Hoard your pension and spend other cash and investments first, to keep your money away from the taxman. That's the advice experts are dishing out to retirees worried about inheritance tax. But anyone who wants to minimise their annual income tax, or use up their capital gains tax allowance efficiently, might also benefit from not spending a pension first.
'I was hounded by sales calls after using a prepaid funeral website to compare prices': Beware fake sites preying on the fear of funeral costs
Most people looking to pay for their burial or cremation in advance do so to save their families the hassle, expense and heartache in future. But a lack of regulation over these plans and how they are sold has allowed for an eruption of websites claiming to be able to compare quotes. In reality, many are predatory number-catching websites known as 'lead generators'. Telephone numbers entered into the website can then be passed on to companies that deliver a hard-sell. Heather Bridger (pictured) felt pressured.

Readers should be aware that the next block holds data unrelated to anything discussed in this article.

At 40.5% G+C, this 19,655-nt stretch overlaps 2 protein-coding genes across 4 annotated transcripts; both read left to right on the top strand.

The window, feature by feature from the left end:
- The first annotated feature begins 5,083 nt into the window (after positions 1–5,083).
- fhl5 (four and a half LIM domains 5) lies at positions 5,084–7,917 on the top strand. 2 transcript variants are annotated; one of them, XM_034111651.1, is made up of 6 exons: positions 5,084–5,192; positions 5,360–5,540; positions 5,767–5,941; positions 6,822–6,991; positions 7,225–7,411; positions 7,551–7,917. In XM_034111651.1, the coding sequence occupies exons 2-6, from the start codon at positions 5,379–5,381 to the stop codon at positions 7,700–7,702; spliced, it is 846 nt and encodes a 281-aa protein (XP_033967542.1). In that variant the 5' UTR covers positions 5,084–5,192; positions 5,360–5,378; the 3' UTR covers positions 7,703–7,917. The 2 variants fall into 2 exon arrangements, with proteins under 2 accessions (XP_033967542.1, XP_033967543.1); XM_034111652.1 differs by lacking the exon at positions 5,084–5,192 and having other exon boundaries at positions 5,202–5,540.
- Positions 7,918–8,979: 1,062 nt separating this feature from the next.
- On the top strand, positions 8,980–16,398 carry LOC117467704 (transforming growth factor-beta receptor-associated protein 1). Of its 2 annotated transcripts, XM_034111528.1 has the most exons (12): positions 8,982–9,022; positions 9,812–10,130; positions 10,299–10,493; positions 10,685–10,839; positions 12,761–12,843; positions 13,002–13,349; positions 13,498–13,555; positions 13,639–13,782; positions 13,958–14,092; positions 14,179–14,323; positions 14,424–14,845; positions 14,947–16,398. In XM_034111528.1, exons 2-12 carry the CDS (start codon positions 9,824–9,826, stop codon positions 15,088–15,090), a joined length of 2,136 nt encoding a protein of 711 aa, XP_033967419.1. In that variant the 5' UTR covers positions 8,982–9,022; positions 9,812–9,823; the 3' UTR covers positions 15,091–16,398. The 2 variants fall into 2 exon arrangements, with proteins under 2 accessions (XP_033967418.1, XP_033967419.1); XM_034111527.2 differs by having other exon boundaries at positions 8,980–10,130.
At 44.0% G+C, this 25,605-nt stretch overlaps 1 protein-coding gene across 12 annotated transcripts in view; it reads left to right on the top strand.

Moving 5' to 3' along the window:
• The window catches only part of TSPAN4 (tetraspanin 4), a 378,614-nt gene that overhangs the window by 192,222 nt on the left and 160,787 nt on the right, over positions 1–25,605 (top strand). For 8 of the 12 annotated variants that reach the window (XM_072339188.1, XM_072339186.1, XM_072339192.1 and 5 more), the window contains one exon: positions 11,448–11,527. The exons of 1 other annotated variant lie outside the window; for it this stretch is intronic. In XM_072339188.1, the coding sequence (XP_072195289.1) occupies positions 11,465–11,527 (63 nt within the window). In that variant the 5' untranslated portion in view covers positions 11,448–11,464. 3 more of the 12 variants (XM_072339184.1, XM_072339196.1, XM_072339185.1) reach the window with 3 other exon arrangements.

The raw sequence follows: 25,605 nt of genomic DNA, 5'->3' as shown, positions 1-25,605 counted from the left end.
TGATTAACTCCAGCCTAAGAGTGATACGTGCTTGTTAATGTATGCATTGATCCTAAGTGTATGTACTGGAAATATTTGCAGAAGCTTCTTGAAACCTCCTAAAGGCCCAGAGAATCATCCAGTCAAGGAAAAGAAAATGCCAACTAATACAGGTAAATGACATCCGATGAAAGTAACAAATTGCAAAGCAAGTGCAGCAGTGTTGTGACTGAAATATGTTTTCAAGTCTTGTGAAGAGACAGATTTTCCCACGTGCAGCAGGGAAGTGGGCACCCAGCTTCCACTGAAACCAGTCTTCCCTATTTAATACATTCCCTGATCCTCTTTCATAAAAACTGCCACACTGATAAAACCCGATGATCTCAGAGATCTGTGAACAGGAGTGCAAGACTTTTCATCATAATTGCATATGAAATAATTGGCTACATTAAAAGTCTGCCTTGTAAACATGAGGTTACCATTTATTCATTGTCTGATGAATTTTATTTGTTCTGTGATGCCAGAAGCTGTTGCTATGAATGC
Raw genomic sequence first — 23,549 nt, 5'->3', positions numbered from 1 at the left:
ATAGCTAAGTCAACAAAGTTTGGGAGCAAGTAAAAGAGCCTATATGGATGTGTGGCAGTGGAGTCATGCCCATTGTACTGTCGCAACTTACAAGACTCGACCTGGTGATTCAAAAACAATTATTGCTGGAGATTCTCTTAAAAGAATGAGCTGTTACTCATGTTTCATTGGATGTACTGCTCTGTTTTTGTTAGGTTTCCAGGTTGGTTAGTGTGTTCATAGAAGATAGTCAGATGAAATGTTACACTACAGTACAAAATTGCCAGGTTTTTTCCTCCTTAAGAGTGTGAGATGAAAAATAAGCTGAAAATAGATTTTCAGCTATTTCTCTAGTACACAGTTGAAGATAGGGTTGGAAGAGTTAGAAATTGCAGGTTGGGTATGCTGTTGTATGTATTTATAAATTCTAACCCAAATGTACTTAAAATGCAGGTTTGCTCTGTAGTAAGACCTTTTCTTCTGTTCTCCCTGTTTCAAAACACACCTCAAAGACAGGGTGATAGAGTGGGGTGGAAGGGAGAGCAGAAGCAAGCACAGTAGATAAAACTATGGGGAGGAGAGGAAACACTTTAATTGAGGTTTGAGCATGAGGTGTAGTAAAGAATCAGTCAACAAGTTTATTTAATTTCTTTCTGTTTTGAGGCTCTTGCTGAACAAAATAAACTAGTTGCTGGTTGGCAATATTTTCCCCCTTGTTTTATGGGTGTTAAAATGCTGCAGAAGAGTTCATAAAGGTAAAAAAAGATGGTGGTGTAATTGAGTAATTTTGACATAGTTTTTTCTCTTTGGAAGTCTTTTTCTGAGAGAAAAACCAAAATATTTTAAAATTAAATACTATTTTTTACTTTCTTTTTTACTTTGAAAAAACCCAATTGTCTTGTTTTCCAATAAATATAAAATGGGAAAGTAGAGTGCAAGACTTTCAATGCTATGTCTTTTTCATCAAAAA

It's time to show will power! Six out of ten people don't have a will, but dying without one can risk all the family's finances
Millions of over-50s rely on inheritance or downsizing to fund retirement as they enjoy middle age rather than save into pensions
A new report suggests that although workers usually see their income peak in their early fifties, many fail to put that extra income into a pension, mostly because they don't earn enough or they still have to help out their children. About a quarter of over 50s said they relied on the extra cash they'd get from moving into a smaller home or in a cheaper area to pay for a comfortable retirement, a survey by Aviva has found.
Give away £24,000 - with no death duties: Our guide will help your family slash inheritance tax bills
It is one of the most hated taxes - and more and more people are being dragged into it as house prices rise. But couples can give away £24,000 a year without inheritance tax dogging their family. If the total value of your property, savings and other assets is below £425,000 - double that if you're a married couple - there's no need to worry about inheritance tax. But HM Revenue & Customs will levy 40 per cent on anything above this from your estate when you die.